Godel's Proof (Routledge Classics) and over 2 million other books are available for Amazon Kindle . Learn more

Have one to sell? Sell yours here
Sorry, this item is not available in
Image not available for
Colour:
Image not available

 
Start reading Godel's Proof (Routledge Classics) on your Kindle in under a minute.

Don't have a Kindle? Get your Kindle here, or download a FREE Kindle Reading App.

Godel's Proof [Paperback]

Ernest Nagel , James R. Newman
4.7 out of 5 stars  See all reviews (3 customer reviews)

Available from these sellers.


Formats

Amazon Price New from Used from
Kindle Edition £11.39  
Paperback £11.99  
Paperback, 17 Jun 1971 --  

Book Description

17 Jun 1971

In 1931 the mathematical logician Kurt Godel published a revolutionary paper that challenged certain basic assumptions underpinning mathematics and logic. A colleague of Albert Einstein, his theorem proved that mathematics was partly based on propositions not provable within the mathematical system and had radical implications that have echoed throughout many fields. A gripping combination of science and accessibility, Godel’s Proof by Nagel and Newman is for both mathematicians and the idly curious, offering those with a taste for logic and philosophy the chance to satisfy their intellectual curiosity.



Product details

  • Paperback: 128 pages
  • Publisher: Routledge; 2 edition (17 Jun 1971)
  • Language: English
  • ISBN-10: 041504040X
  • ISBN-13: 978-0415040402
  • Product Dimensions: 20.1 x 12.7 x 1 cm
  • Average Customer Review: 4.7 out of 5 stars  See all reviews (3 customer reviews)
  • Amazon Bestsellers Rank: 2,820,250 in Books (See Top 100 in Books)
  • See Complete Table of Contents

More About the Author

Discover books, learn about writers, and more.

Product Description

Review

'Nagel and Newman accomplish the wondrous task of clarifying the argumentative outline of Kurt Godel's celebrated logic bomb.' – The Guardian

Inside This Book (Learn More)
Browse Sample Pages
Front Cover | Copyright | Table of Contents | Excerpt | Index
Search inside this book:


Customer Reviews

3 star
0
2 star
0
1 star
0
4.7 out of 5 stars
4.7 out of 5 stars
Most Helpful Customer Reviews
3 of 3 people found the following review helpful
5.0 out of 5 stars For a novice, an excellent and readable book 10 Dec 2008
Format:Paperback
I have not read Godels paper, and it is unlikely I will, but I found this an eminently clear, readable and understandable (and, dare i say, enjoyable!) distillation.

And hopefully it has set me up for a second attempt at Hofstadter's Eternal Golden Braid :)
Comment | 
Was this review helpful to you?
0 of 1 people found the following review helpful
5.0 out of 5 stars As Expected 3 Feb 2013
Format:Paperback|Verified Purchase
The book arrived on time and the quality is as expected. Excellent value for money purchase. I am very satisfied.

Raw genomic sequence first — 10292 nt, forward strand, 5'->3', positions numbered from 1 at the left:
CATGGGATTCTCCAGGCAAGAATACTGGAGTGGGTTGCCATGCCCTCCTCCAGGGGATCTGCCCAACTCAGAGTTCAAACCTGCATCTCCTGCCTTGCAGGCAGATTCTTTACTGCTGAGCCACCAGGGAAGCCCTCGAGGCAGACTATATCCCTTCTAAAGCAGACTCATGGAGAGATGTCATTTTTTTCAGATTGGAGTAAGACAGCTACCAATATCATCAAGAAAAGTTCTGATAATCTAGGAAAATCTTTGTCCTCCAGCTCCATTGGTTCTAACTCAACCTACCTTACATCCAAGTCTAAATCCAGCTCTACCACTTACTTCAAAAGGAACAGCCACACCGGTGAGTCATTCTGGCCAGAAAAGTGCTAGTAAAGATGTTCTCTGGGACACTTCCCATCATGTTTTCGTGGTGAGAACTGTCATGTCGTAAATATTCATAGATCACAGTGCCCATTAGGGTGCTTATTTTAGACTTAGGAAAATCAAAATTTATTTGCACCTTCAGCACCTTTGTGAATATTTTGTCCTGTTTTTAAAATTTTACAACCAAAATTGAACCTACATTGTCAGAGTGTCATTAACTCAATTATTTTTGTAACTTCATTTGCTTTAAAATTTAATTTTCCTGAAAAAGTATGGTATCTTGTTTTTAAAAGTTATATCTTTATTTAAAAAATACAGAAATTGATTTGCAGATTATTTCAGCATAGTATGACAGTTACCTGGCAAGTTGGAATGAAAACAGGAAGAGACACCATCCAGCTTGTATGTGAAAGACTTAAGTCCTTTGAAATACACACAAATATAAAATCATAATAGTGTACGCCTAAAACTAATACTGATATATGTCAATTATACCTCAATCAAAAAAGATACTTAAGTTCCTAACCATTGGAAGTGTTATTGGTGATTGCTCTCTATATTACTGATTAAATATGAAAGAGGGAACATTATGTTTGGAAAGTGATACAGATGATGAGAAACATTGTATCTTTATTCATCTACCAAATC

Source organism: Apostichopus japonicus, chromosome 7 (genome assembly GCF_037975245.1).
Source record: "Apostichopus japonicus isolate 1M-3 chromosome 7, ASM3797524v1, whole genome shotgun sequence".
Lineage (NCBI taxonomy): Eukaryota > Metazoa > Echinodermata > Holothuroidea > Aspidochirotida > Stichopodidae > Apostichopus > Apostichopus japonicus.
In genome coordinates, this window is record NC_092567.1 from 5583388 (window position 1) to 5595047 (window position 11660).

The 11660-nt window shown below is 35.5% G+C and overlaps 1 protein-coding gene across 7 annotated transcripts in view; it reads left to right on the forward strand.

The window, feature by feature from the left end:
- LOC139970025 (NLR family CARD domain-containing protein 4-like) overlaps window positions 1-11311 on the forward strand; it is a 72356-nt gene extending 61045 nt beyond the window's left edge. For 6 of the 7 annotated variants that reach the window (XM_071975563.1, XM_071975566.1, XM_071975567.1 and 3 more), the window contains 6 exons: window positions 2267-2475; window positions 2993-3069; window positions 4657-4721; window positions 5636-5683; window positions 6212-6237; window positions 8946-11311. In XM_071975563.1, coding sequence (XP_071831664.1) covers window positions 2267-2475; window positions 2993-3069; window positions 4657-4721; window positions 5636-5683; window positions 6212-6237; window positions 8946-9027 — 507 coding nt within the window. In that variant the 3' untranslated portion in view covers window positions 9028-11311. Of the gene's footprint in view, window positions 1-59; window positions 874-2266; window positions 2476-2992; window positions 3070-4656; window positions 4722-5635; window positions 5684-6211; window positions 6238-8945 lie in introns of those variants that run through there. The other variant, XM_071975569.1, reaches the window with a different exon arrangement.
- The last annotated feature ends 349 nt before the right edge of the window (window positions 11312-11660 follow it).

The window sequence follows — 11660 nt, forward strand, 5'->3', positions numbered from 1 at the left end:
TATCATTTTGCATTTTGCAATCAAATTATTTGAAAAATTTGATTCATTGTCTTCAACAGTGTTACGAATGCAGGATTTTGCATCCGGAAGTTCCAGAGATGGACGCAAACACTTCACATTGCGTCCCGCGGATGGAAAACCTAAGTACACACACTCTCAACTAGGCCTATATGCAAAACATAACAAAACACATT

Comment | 
Was this review helpful to you?
0 of 1 people found the following review helpful
4.0 out of 5 stars Complete incompletenes 30 Jun 2011
Format:Paperback
A good, though slightly complex description of Godels proof of incompleteness. Worth the effort to read, and probably everyone should make the effort, yes even you non-mathematicians.
Comment | 
Was this review helpful to you?
Most Helpful Customer Reviews on Amazon.com (beta)
Amazon.com: 4.0 out of 5 stars  1 review
2 of 2 people found the following review helpful
4.0 out of 5 stars Godel's incompleteness theorem, clearly explained 27 Jun 2007
By Andres C. Salama - Published on Amazon.com
Format:Paperback
Gödel's incompleteness theorem remains one of the most quoted, yet most misunderstood work in mathematics of the last century. Many non mathematicians had used the theorem (without understanding it, of course), to "prove" just about everything (generally it's been used to imply the limits of science, or stuff to that effect). The theorem, though, hardly implies that. This short book, written some 50 years ago, remains probably the best explanation of Godel's work available to the layman. The book starts explaining the background to Godel's theorem, as mathematicians such as Hilbert and Russell sought the axiomatization of mathematics. Godel's work, of course, proved that to be impossible. The book then proceeds to explain the theorem itself, as clearly as it possibly can (though I have to say that, as a non expert, the Gödel numbering scheme seems a like a trick to me, a sleight of hand. Yet, what do I know about this?). Overall, a great book about a much misunderstood work.
Was this review helpful?   Let us know
Search Customer Reviews
Only search this product's reviews

Customer Discussions

This product's forum
Discussion Replies Latest Post
No discussions yet

Ask questions, Share opinions, Gain insight
Start a new discussion
Topic:
First post:
Prompts for sign-in
 

Search Customer Discussions
Search all Amazon discussions
   


Look for similar items by category


Feedback